1-2 of 2 results  for:

  • military technology x
  • army officer (US civil war - Confederate) x
Clear all

Article

Ives, Joseph Christmas (25 December 1828–12 November 1868), soldier, engineer, and explorer, was born in New York City, the son of Ansel Wilmot Ives and Laura (maiden name unknown), occupations unknown. Little is known of his early years. Apparently, he was raised in a boardinghouse in New Haven, Connecticut. He attended Yale College and graduated fifth in his class at West Point in 1852. Commissioned as a brevet second lieutenant of ordnance, Ives served at the Watervliet, New York, arsenal (1852–1853) and was transferred to the topographical engineers in 1853. He was an assistant topographical engineer on the Pacific Railroad Survey (1853–1854) and in the Pacific Railroad Office in Washington, D.C. (1854–1857). In 1855 he married Cora Semmes, who came from a prominent southern family; they eventually had three children, all sons, two of whom would serve in the U.S. military. In 1857 Ives was promoted to first lieutenant and was named to lead an expedition up the Colorado River in order to develop potential routes of supply in the event of a war between the national government and the Mormon settlements in Deseret (Utah)....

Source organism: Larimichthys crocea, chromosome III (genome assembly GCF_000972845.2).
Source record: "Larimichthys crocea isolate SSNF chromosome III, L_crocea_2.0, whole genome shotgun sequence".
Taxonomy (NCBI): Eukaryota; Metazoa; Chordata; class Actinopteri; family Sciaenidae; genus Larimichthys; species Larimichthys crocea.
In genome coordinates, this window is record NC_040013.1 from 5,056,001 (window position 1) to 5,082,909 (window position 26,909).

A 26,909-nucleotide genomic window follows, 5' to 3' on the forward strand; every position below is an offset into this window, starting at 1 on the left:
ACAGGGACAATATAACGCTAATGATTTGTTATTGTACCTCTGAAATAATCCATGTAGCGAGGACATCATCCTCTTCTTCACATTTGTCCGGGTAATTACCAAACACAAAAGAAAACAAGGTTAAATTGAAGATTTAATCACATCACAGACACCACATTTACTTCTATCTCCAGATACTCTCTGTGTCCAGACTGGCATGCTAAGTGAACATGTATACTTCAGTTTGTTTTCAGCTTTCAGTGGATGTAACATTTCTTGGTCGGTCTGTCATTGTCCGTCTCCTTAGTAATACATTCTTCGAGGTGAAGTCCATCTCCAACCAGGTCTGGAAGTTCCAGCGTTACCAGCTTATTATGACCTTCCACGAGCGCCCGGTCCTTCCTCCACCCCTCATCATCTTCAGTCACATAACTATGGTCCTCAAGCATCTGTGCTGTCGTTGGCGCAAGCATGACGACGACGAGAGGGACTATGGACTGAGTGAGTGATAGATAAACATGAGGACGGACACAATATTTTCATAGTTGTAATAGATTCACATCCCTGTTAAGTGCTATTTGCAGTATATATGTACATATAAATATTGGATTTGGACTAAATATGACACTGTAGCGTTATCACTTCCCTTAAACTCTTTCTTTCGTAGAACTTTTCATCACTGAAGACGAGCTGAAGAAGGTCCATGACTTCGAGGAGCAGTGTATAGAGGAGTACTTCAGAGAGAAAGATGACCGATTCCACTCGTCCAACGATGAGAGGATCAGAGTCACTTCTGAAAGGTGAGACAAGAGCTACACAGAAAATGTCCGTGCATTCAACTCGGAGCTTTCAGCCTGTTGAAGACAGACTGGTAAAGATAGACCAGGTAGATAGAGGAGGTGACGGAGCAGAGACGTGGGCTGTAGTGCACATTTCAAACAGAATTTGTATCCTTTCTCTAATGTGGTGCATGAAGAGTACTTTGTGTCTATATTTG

Article

Rains, George Washington (1817–21 March 1898), soldier, scientist, engineer, and educator, was born in Craven County, North Carolina, the son of Gabriel M. Rains and Hester Ambrose. Rains graduated third in his 1842 class of the U.S. Military Academy. He was commissioned in the Corps of Engineers but transferred to the artillery. In 1844 Rains was detached to West Point as assistant professor of chemistry, geology, and mineralogy. He served with distinction in the war with Mexico and was breveted captain for gallantry at the battles of Contreras and Churubusco and major for gallantry at Chapultepec. Following postings in the South and Northeast, he resigned his commission in 1856, the same year he married Francis Josephine Ramsdell. The number of their children, if any, is unknown. He served as president of the Washington Iron Works and then the Highland Iron Works, both in Newburgh, New York. Rains joined the ranks of soldier-inventors produced by West Point, when in 1860–1861 he patented several inventions relating to steam engines and boilers....